[This post is part of the Completionist series. Check out the other entries here.]
I’ve never met anyone who played Harm’s Way for more than an hour or two, and even that’s pushing it. In a way this is hardly surprising; the game’s an arcade racer that only has four drivable vehicles, three very similar post-apocalyptic tracks, and a single three-race event to compete in. But it is surprising for a couple of reasons. The first is that Harm’s Way is a completely free release on Xbox Live’s marketplace, which is a combination of words I’ve very rarely been able to use. And secondly, Harm’s Way is quite a lot of fun.
Don’t get me wrong – this isn’t a game that’s going to change your life. It’s just a simple arcade title that feels fresher than it has any right to by conjoining two well-worn concepts (off-road racing and emplaced turret sequences) into a surprisingly complementary whole. Players can either barrel around the desert courses in buggies and buses or hop into a roadside turret to blast their rival drivers with high-powered weaponry. Written down (and, indeed, in action) it feels like an idea dreamt up by a crazy kid, and I don’t mean that as a criticism. In a sense, Harm’s Way gets to something fundamental about games; that a lot of the very best are as silly as they are fun, and better for it. This brings me back to my original point, though. What is it, outside of the scarce options, which stops people coming back to this game?
Is this yet again related to achievements? It could well be. Harm’s Way has an exceedingly simple list which even an average player can blow through in under an hour. And when you combine that with the lack of in-game progression, it stops mattering how enjoyable the core loop of gameplay is. There’s a common myth that playing video games is a waste of time because it accomplishes nothing tangible, which is obviously nonsense in and of itself, but games like Harm’s Way are a fairly succinct example of how and why. Players, contrary to popular belief, don’t want to waste their time. They won’t do something that offers them no sense of progression or reward, whether or not those rewards have any application in real life or are simply meaningless digital trinkets. Were Harm’s Way’s achievements more complicated, if they required a greater investment of time or skill, I can almost guarantee people would have played (and enjoyed) Harm’s Way for a lot longer than they did. There has to be something to strive for, and when there is people will overlook all kinds of deficiencies in the game itself.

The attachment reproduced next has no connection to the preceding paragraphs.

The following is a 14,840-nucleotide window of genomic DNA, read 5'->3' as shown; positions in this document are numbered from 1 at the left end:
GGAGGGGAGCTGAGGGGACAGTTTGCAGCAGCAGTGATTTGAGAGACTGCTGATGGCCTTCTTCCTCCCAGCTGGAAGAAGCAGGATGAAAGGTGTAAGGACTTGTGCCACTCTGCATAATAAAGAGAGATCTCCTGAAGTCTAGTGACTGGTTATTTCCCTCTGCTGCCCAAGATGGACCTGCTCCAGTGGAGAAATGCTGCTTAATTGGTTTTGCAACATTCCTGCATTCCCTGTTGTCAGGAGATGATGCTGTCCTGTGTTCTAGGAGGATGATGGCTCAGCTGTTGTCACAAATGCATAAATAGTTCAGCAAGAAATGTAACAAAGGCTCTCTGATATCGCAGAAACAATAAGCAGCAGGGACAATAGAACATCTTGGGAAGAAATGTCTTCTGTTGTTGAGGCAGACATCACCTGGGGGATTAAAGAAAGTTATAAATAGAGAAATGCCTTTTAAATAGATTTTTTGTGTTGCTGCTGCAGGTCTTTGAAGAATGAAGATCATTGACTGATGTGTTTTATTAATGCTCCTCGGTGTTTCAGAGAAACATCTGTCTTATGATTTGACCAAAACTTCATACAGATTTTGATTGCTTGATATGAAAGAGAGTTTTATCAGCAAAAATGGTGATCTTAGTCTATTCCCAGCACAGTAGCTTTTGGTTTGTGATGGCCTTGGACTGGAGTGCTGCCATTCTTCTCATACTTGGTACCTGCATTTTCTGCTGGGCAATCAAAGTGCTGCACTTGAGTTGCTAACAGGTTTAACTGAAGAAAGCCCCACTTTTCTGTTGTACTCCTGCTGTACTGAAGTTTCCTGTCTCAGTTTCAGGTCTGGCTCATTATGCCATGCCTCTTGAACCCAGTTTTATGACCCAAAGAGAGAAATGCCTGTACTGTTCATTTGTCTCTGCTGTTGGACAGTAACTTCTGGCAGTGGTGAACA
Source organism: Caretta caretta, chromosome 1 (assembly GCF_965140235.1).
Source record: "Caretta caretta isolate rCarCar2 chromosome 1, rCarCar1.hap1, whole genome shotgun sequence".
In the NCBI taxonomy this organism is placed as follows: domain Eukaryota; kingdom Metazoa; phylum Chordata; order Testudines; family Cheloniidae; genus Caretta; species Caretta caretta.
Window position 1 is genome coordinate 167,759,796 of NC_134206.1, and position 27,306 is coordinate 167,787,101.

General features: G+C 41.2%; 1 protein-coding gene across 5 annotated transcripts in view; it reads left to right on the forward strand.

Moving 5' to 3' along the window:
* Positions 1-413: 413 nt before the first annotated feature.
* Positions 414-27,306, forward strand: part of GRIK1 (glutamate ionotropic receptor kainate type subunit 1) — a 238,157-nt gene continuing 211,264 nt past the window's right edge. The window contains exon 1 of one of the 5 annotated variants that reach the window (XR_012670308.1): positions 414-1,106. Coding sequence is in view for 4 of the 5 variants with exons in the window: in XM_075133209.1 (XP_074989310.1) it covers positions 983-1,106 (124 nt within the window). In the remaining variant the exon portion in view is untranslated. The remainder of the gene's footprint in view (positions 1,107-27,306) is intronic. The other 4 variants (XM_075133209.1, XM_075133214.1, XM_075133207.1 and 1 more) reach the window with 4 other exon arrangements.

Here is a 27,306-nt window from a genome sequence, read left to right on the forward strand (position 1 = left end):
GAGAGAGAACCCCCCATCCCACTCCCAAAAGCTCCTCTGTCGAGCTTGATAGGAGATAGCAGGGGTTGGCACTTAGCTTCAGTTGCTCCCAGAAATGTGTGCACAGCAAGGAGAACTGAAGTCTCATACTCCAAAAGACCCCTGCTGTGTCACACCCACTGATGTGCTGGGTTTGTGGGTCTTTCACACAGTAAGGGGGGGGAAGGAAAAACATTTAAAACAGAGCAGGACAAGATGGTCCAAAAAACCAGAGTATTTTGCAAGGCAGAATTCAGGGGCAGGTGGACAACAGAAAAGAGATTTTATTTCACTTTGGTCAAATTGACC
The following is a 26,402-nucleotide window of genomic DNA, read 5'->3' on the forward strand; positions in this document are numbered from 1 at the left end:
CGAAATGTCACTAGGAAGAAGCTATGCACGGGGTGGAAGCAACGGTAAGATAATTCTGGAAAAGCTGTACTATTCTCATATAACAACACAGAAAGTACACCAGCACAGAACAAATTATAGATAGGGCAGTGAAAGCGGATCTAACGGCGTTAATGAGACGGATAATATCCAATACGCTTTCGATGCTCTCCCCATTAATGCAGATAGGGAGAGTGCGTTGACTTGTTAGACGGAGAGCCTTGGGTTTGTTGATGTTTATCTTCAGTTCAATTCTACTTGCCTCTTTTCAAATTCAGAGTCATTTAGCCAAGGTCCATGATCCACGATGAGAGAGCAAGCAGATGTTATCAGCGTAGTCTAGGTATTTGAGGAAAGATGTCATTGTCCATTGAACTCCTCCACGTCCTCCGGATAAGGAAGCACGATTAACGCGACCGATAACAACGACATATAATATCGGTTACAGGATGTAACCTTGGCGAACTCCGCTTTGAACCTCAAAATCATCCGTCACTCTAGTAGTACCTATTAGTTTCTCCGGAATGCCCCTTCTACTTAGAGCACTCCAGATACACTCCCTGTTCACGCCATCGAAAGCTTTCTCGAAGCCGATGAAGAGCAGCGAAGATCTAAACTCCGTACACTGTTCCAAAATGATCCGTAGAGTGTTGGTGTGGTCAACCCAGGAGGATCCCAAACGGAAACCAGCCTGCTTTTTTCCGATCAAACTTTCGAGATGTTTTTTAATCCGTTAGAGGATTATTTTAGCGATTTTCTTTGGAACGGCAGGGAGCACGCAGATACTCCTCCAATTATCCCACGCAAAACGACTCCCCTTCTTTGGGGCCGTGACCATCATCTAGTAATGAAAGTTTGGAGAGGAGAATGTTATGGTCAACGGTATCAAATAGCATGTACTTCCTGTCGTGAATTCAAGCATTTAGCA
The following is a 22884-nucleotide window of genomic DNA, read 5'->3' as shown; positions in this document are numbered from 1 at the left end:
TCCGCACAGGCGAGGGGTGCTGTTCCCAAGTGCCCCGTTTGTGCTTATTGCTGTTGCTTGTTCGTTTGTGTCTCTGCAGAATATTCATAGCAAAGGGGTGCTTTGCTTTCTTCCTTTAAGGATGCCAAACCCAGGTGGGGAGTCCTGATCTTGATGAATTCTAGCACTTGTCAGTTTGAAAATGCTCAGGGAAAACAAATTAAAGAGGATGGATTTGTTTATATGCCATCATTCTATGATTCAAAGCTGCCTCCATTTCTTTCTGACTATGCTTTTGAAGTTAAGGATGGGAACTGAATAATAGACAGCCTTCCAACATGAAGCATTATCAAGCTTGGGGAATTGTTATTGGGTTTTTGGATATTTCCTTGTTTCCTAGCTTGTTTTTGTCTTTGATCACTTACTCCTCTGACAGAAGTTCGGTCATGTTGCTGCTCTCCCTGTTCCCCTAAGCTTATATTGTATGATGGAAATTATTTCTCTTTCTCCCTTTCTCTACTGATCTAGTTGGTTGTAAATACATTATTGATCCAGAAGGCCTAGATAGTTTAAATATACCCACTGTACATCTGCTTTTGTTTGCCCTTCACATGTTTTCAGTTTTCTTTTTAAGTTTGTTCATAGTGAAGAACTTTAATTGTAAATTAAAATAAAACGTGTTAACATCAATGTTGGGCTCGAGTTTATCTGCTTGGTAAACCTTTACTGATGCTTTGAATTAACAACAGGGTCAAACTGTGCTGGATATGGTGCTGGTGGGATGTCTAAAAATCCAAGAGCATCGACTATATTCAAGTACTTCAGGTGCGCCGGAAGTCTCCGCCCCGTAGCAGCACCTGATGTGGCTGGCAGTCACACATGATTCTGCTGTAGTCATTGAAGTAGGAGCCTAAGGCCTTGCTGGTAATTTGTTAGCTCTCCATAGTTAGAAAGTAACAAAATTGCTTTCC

Harm’s Way has a reputation of being an exceedingly simple affair that offers 200 Gamerpoints for free. But it should be considered a missed opportunity; an example of what achievements could potentially do for games that are silly and fun without being much else. So maybe one of our problems as gamers isn’t that we strive for too much depth and complexity. Maybe it’s that we don’t place enough value in just messing around.